A lot more goes into picking the right jig trailer than most might think. A trailer not only changes the profile of a jig but also the way it swims and falls through the water column. Depending on the size and action of the trailer, the same jig can be used in vastly different scenarios and be way more or less effective.
We sat down with Elite Series Pro Brandon Palaniuk to discuss some of the things he takes into consideration when choosing a trailer for his jigs.
Jig Trailers | Size Matters
“A lot of it will have to do with size. I use the X-Zone Lures Muscle Back Craw and the junior version of it, the Muscle Back Finesse Craw in different situations. But one thing that gets overlooked by some people when choosing between two sizes like that is the Rate of Fall (ROF).”
“Sometimes I want the Rate of Fall of a 1/2-ounce jig but I’m fishing deeper and need the weight of a 3/4-ounce jig to keep it on the bottom. So I can trim the skirt a little and put that bigger Muscle Back Craw on with the added buoyancy of those bigger claws and it will have a slower fall.”
Even though Palaniuk is using a bigger trailer, trimming the skirt back offsets his trailer selection to keep the profile of the overall bait package pretty tight. As he points out, a full skirt will always create a bigger presence as it flares out than a bigger plastic trailer will.
“I’ll use the same process flipping, especially early in the year. It used to be a big deal to flip a 1/4-ounce Strike King Bitsy Bug Jig with an oversize trailer.”
Palaniuk explained how the big trailer would slow the ROF and that using a small profile jig wasn’t about the profile at all. Instead, that lighter jig paired with the big trailer would create a large profile bait with a slow fall that would trigger more strikes from big fish in the colder water.
Jig Trailers | Rate of Fall vs Rate of Stall
ROF is something that Palaniuk is hyperaware of due to his love affair with swimbait fishing. So it’s something he pays a lot of attention to with several different bait categories. But ROF isn’t the whole story.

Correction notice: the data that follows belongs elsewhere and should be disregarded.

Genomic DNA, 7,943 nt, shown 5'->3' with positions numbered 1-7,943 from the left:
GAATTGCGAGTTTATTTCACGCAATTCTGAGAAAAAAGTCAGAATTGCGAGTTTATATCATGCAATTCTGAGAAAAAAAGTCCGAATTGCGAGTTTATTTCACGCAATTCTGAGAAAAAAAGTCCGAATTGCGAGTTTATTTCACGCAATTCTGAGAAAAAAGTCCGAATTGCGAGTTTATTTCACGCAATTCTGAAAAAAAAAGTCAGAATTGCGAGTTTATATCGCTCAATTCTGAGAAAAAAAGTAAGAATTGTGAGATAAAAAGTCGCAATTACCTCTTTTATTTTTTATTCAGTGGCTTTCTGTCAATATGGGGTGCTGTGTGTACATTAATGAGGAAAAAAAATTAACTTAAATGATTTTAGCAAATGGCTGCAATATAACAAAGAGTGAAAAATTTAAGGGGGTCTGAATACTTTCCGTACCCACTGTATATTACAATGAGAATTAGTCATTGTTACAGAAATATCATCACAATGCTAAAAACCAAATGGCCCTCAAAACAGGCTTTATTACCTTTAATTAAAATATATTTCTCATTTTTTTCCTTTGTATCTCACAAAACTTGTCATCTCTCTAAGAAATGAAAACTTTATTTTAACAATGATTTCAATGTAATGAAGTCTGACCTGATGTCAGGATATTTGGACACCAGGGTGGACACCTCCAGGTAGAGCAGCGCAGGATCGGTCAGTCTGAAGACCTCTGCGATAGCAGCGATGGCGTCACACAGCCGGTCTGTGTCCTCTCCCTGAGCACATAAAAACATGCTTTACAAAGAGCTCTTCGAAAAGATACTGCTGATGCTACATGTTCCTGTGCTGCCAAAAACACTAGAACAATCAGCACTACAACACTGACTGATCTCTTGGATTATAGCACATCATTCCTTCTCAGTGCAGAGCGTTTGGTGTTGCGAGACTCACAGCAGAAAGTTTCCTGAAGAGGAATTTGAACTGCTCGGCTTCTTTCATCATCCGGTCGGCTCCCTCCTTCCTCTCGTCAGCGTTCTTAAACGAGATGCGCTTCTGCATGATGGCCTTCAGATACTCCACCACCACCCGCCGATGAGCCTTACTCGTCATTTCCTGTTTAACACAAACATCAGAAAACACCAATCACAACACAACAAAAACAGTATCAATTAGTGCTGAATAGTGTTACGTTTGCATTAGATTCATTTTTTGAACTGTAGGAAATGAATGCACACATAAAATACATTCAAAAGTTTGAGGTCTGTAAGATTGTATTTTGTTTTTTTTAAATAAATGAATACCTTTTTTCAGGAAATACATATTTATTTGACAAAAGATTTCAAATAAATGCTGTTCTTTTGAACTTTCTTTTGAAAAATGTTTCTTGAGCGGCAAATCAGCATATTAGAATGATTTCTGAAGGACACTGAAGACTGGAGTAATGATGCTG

“Rate of Fall is a term used a lot in the swimbait world for how fast a bait sinks. What’s really important is that it also changes the depth that you can fish that bait while maintaining a certain speed. I think I first saw the guys from Tactical Bassin’ talk about that and called it the Rate of Stall (ROS), which is the speed the bait moves through the water column.”
“Say you want the bait to be coming towards you at a foot per second but you only want the bait to be 5-feet below the surface. You can’t do that with a heavier bait because it will naturally pendulum if you try to fish it that slow. And that’s why ROF becomes such a big deal with swimbaits. A lot of times guys want to fish that bait super slow. So an 8” Huddleston with ROF of 5 you’ll usually fish shallower up around docks or reed lines and you’ll fish an 8” Hudd with an ROF 12 deeper.”
All of this comes into play when selecting trailers for your jigs.
Especially with something like a swim jig where you will fish it up off the bottom much like a swimbait. Using a swimbait style trailer instead of a craw style trailer is one way to greatly affect the ROS of a bait.
With a slender, boot-tail swimbait as a trailer, the jig will fall fast and swim faster through the water on the retrieve. Swapping to a twin-tail, craw style trailer adds resistance and lift to the jig. This will make the bait fall slower and swim slower while also riding higher in the water column.
These same basic principles will help you when selecting trailers for spinnerbaits, vibrating jigs, and even buzzbaits. Using a twin tail craw as a trailer as opposed to a swimbait or no trailer at all on a buzzbait creates a greater ROS and thus slows the speed you have to reel the bait to keep it on the surface. And with a buzzbait, there are certainly times where you’ll want to reel the bait as slow as possible to trigger more strikes.
Take Rate of Fall and Rate of Stall into consideration when selecting your next trailer and you’ll quickly find that minor adjustments can make a major difference in your production levels.
This article was contributed by an ANGLR Expert
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